4. The stick shows us that design matters.  In order for something to be simple, you have to design it to be simple.  For something to be functional, it has to be designed that way.  So from now on, every time I experience a door handle in an inconvenient place, or telephone hard to hear, or shoes that hurt to walk in, I will think of the stick.  Simple, elegant, functional and flexible in its design.
  5. The stick has been around for awhile and yet after a long, long time of being the toy of generation after generation it finally received its due recognition.  And thus, the stick teaches us about persistence, sticking to it and never giving up.  Allot of people create success simply by being determined.  The stick teaches us to “stick it out.”
  6. The stick teaches us to have fun.  Pick one up, make it your fishing pole or your scepter or the bat that hits the winning home run.  The stick teaches us to imagine and play, to dream, to go on journeys far away.  The stick shows us that what we do can be fun, whether it is life, work or play.
  7. There is a good chance if you are walking through the park with someone and you pick up a stick and begin to play with it, they will do it also.  How many sword fights did you have as a kids with sticks?  How many rounds of “hit the rock?”  The stick teaches us to be interactive, to be social, to use the tools we have to connect and begin to have conversation, dialog, fun.  The stick may have been the first ever “high touch, low tech” social networking tool.

The lowly stick deserves their entry into the National Toy Hall of Fame, as it teaches us more about life than most of the other toys it now resides with in Rochester, NY.  I guess I still hear the words of my early mentor ringing in my ears.  His desire to keep things simple, design things to work with ease and his persistence to achieve that outcome.  In addition my own head rings with the thoughts of inclusion, creativity, imagination, fun and play (the ultimate social event) the stick has brought to my life.

So when things do not seem right…simplify, work on design, include others in the challenge, get creative and have fun overcoming the obstacle.  Isn’t that what the stick would do?

Is Enthusiasm Enough?

I am often asked about ways to approach projects, opportunities or just business in general.  Something I hear over and over is, “I am really excited about this _______ (fill in the blank).”  As time goes on, just like most things in life, this effort is sometimes a grand success, sometimes a moderate success and sometimes a dismal failure.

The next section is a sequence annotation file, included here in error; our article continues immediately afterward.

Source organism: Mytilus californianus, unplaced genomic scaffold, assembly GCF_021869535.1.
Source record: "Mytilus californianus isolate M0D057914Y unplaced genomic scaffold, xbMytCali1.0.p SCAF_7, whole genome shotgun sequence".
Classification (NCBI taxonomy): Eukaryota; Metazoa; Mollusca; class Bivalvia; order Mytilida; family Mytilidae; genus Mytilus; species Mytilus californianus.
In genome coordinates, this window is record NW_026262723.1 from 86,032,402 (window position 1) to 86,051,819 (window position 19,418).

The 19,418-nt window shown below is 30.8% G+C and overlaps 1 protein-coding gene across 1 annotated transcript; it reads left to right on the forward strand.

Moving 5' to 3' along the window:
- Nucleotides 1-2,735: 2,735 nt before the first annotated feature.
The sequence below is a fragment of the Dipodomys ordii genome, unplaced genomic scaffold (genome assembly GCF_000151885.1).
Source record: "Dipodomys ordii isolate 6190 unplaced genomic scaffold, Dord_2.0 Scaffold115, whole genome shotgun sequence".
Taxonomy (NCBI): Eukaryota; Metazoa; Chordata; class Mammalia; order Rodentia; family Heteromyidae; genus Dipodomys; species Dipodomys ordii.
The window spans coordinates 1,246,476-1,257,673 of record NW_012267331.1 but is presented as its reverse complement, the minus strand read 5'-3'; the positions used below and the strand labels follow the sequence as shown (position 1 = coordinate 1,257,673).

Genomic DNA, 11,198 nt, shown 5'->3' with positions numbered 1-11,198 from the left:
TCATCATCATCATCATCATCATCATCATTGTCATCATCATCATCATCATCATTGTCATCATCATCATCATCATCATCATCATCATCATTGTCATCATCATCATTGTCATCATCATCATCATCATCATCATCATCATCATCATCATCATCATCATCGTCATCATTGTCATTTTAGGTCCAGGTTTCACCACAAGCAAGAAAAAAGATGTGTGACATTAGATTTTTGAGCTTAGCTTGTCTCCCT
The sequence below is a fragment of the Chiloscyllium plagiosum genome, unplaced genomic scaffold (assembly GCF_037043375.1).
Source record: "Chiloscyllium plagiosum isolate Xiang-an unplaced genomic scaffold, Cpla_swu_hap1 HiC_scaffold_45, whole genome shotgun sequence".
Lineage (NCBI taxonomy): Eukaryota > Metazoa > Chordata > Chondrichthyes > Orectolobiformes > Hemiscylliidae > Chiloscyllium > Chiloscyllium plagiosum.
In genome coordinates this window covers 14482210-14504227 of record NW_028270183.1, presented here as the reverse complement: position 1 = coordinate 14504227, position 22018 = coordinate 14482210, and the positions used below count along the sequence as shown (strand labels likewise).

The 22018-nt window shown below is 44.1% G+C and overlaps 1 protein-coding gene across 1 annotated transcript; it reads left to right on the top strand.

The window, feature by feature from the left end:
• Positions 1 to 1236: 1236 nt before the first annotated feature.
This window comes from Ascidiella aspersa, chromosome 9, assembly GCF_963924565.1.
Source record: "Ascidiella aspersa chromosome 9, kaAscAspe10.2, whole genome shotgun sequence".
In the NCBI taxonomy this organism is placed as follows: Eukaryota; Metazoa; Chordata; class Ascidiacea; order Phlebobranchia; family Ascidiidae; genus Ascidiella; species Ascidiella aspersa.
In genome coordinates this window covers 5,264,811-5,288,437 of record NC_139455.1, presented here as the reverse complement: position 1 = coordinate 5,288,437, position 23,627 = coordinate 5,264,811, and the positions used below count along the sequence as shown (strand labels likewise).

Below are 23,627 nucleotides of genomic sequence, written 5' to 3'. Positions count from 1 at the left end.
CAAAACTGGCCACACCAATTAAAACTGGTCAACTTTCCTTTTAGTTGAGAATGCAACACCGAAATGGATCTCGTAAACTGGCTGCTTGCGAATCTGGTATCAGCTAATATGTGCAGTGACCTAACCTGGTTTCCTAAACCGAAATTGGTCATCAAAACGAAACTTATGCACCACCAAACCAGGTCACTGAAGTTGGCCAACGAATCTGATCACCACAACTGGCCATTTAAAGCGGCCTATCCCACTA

Which raises the question, is enthusiasm enough?  Is being excited, passionate, jacked up…enough?

Many argue that process is always king over enthusiasm.  A logically thought through, systematic method, executed at a high level will in almost every case produce positive results.  Where “raw enthusiasm” sometimes provides a road of emotional twists and turns where the end game is a product of sheer will and determination.  One is the path of thought and logic, the other a journey of emotions.

Just yesterday I talked to a old friend and colleague of mine.  Like many in these tough times, he was looking for opportunity (aren’t we all) and after a few minutes the conversation headed towards this unique and needed idea he has.  An idea that not only will save the client money and time but also help them sell more product.  His calm demeanor began to morph into this incredibly enthusiastic persona and he soon was bubbling over with excitement as he talked  about his idea.  I could tell by just listening, he totally believed in this idea and in the end, he will make it work.  The voice in my head said, “this is real enthusiasm you can count on.”

Now, of course I will always argue that a highly executed systematic process that is planned out and measurable combined with the highest levels of enthusiasm is the best course of action.  But if I had to chose process or enthusiasm, I will always pick enthusiasm.

I am not a scientist but I believe humans have a gene built into their matter that gives us all incredible powers to discover, explore, achieve, dream and conquer.  We are built from birth to take on challenges and this desire to achieve creates a huge well of enthusiasm.

Throughout history, poor plans have succeded because of raw determination and will.  And I am sure, most of you know someone who has risen to the top based just on thier own personal enthusiasm.  You can not replace passion with process, nor can you create passion through process.  You either are incredibly excited about something, or you are not (lukewarm is not enthusiasm.)  My friend is not wishy washy in his passion towards his idea, he is “all in.”  And his excitement will no doubt, create incredible results.

When I look across the room at the leaders in business, groups and organizations.  I see allot of enthusiasm.

I’ll take the passion every time.